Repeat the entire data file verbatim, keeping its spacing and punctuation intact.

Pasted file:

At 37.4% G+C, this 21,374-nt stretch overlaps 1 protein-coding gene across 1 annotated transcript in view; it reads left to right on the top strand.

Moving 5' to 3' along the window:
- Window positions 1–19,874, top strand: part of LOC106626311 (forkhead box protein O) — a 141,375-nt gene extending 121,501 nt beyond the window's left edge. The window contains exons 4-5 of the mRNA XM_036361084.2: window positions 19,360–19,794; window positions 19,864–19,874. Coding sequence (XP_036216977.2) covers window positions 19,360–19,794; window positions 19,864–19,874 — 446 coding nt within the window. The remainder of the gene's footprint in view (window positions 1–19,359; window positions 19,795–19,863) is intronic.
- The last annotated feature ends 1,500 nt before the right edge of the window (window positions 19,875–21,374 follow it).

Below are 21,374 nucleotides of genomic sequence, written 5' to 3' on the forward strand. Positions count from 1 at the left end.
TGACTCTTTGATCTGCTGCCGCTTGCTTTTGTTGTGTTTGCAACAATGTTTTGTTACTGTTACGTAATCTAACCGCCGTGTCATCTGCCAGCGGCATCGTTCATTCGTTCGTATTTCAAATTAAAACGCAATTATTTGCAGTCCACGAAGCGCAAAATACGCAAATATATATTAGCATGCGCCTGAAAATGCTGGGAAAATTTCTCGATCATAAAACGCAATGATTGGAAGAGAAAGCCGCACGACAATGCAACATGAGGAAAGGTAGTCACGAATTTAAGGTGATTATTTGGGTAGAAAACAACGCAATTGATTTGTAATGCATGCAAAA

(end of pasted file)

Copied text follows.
At 37.4% G+C, this 21,374-nt stretch overlaps 1 protein-coding gene across 1 annotated transcript in view; it reads left to right on the top strand.

Moving 5' to 3' along the window:
- Window positions 1–19,874, top strand: part of LOC106626311 (forkhead box protein O) — a 141,375-nt gene extending 121,501 nt beyond the window's left edge. The window contains exons 4-5 of the mRNA XM_036361084.2: window positions 19,360–19,794; window positions 19,864–19,874. Coding sequence (XP_036216977.2) covers window positions 19,360–19,794; window positions 19,864–19,874 — 446 coding nt within the window. The remainder of the gene's footprint in view (window positions 1–19,359; window positions 19,795–19,863) is intronic.
- The last annotated feature ends 1,500 nt before the right edge of the window (window positions 19,875–21,374 follow it).

Below are 21,374 nucleotides of genomic sequence, written 5' to 3' on the forward strand. Positions count from 1 at the left end.
TGACTCTTTGATCTGCTGCCGCTTGCTTTTGTTGTGTTTGCAACAATGTTTTGTTACTGTTACGTAATCTAACCGCCGTGTCATCTGCCAGCGGCATCGTTCATTCGTTCGTATTTCAAATTAAAACGCAATTATTTGCAGTCCACGAAGCGCAAAATACGCAAATATATATTAGCATGCGCCTGAAAATGCTGGGAAAATTTCTCGATCATAAAACGCAATGATTGGAAGAGAAAGCCGCACGACAATGCAACATGAGGAAAGGTAGTCACGAATTTAAGGTGATTATTTGGGTAGAAAACAACGCAATTGATTTGTAATGCATGCAAAA